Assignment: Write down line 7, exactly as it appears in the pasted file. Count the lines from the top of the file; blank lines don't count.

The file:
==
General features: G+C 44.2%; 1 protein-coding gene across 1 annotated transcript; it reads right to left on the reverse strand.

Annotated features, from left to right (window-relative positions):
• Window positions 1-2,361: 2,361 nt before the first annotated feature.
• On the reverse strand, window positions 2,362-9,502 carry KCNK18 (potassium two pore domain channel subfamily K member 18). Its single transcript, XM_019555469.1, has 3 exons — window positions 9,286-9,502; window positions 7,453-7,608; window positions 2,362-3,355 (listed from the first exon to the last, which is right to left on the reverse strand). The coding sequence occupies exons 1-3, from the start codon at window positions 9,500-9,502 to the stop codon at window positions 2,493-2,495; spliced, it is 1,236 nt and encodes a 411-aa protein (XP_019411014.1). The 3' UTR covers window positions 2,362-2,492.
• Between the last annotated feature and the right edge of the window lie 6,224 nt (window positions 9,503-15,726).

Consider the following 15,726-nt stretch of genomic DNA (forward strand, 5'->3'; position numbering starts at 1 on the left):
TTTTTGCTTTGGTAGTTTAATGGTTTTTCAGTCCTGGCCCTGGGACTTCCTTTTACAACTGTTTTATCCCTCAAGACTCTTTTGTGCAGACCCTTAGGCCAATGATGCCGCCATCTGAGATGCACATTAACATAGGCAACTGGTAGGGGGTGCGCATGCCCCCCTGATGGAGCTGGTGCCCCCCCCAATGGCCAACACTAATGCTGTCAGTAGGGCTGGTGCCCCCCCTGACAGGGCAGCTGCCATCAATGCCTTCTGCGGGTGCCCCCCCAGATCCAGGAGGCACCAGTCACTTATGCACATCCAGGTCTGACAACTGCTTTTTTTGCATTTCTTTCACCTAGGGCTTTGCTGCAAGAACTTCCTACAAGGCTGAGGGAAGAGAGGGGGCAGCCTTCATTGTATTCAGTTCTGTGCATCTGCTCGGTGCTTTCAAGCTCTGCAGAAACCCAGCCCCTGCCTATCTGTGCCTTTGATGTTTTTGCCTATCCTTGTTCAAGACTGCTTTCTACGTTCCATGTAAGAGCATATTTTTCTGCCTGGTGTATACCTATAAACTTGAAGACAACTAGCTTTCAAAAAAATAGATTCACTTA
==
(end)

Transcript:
TTTTTGCTTTGGTAGTTTAATGGTTTTTCAGTCCTGGCCCTGGGACTTCCTTTTACAACTGTTTTATCCCTCAAGACTCTTTTGTGCAGACCCTTAGGCCAATGATGCCGCCATCTGAGATGCACATTAACATAGGCAACTGGTAGGGGGTGCGCATGCCCCCCTGATGGAGCTGGTGCCCCCCCCAATGGCCAACACTAATGCTGTCAGTAGGGCTGGTGCCCCCCCTGACAGGGCAGCTGCCATCAATGCCTTCTGCGGGTGCCCCCCCAGATCCAGGAGGCACCAGTCACTTATGCACATCCAGGTCTGACAACTGCTTTTTTTGCATTTCTTTCACCTAGGGCTTTGCTGCAAGAACTTCCTACAAGGCTGAGGGAAGAGAGGGGGCAGCCTTCATTGTATTCAGTTCTGTGCATCTGCTCGGTGCTTTCAAGCTCTGCAGAAACCCAGCCCCTGCCTATCTGTGCCTTTGATGTTTTTGCCTATCCTTGTTCAAGACTGCTTTCTACGTTCCATGTAAGAGCATATTTTTCTGCCTGGTGTATACCTATAAACTTGAAGACAACTAGCTTTCAAAAAAATAGATTCACTTA